The agency sent Johnson & Johnson and its partner, Basilea, a so-called complete response letter that mentions a bunch of problems, or what Basilea calls "specific deficiencies of study conduct." In other words, the FDA wants additional audits of clinical trial sites for Ceftobiprole, a broad-based spectrum antibiotic to treat the deadly MRSA superbug. What went wrong? There was a failure to ensure proper monitoring of the studies. And so the FDA wants info on clinical quality assurance programs and also asked for a new audit plan that addresses failures in monitoring by unnamed contract research organizations. In astatement, Basilea says the FDA is unable to review the clinical data until "issues of data integrity have been resolved."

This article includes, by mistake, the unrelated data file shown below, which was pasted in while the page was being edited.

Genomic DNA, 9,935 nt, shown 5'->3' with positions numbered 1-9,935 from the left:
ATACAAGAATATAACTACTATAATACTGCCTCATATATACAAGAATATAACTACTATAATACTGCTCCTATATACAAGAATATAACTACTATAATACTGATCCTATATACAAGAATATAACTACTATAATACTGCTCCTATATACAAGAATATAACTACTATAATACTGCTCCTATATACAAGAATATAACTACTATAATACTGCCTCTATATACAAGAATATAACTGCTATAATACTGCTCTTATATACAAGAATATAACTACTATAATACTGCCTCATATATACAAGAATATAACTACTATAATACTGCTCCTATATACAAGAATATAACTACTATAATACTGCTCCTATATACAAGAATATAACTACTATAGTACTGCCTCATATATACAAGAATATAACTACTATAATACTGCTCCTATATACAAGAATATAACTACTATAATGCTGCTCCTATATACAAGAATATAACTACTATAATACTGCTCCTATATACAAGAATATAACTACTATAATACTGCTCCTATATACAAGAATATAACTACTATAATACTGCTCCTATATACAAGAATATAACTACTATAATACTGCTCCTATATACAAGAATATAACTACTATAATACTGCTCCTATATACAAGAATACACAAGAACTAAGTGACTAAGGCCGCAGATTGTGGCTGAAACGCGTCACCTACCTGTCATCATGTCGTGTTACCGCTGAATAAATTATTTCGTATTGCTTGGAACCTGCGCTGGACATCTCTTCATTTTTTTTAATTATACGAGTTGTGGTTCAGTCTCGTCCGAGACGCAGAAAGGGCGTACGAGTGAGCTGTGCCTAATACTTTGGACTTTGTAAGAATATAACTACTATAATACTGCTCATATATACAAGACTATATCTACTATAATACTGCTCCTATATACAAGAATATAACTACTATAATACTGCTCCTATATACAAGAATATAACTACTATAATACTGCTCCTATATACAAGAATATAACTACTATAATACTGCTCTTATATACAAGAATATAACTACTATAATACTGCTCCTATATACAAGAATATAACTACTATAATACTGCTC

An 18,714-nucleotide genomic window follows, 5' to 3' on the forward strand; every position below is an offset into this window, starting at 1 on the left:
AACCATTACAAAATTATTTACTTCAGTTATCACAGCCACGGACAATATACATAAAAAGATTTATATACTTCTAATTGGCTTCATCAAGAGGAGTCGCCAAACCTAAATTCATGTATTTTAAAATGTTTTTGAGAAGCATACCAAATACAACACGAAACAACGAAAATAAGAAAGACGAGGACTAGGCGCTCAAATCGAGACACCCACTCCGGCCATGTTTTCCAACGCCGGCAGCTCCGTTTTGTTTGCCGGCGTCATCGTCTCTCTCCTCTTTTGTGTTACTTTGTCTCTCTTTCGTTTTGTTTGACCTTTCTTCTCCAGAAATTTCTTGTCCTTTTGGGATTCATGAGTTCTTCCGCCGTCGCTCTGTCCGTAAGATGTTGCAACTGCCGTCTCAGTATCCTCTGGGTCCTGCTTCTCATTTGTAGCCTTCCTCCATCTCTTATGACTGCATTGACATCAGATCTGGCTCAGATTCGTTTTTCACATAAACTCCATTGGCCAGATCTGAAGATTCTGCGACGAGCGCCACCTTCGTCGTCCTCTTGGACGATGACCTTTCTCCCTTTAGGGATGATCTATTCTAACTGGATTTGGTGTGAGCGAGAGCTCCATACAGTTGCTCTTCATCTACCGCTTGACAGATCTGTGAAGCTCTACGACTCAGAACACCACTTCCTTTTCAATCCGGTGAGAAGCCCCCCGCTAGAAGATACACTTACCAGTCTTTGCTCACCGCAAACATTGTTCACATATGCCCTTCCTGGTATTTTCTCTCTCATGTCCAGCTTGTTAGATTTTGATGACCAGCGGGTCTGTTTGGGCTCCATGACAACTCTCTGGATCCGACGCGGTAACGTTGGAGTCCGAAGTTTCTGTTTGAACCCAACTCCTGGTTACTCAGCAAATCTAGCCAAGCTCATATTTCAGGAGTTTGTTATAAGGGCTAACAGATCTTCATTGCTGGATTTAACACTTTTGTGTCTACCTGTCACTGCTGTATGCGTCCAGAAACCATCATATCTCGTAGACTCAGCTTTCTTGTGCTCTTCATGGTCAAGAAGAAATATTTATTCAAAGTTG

Ceftobiprole is approved in Canada and Switzerland and has been recommended for approval in the European Union, but the US has been a different story. The FDA issued an approvable letter for the antibiotic last March because clinical data needed to be assessed. A new US application is planned within a year and European authorities have had no problems with the drug, Basilea ceo Anthony Man tells Reuters (Here is the J&J statement).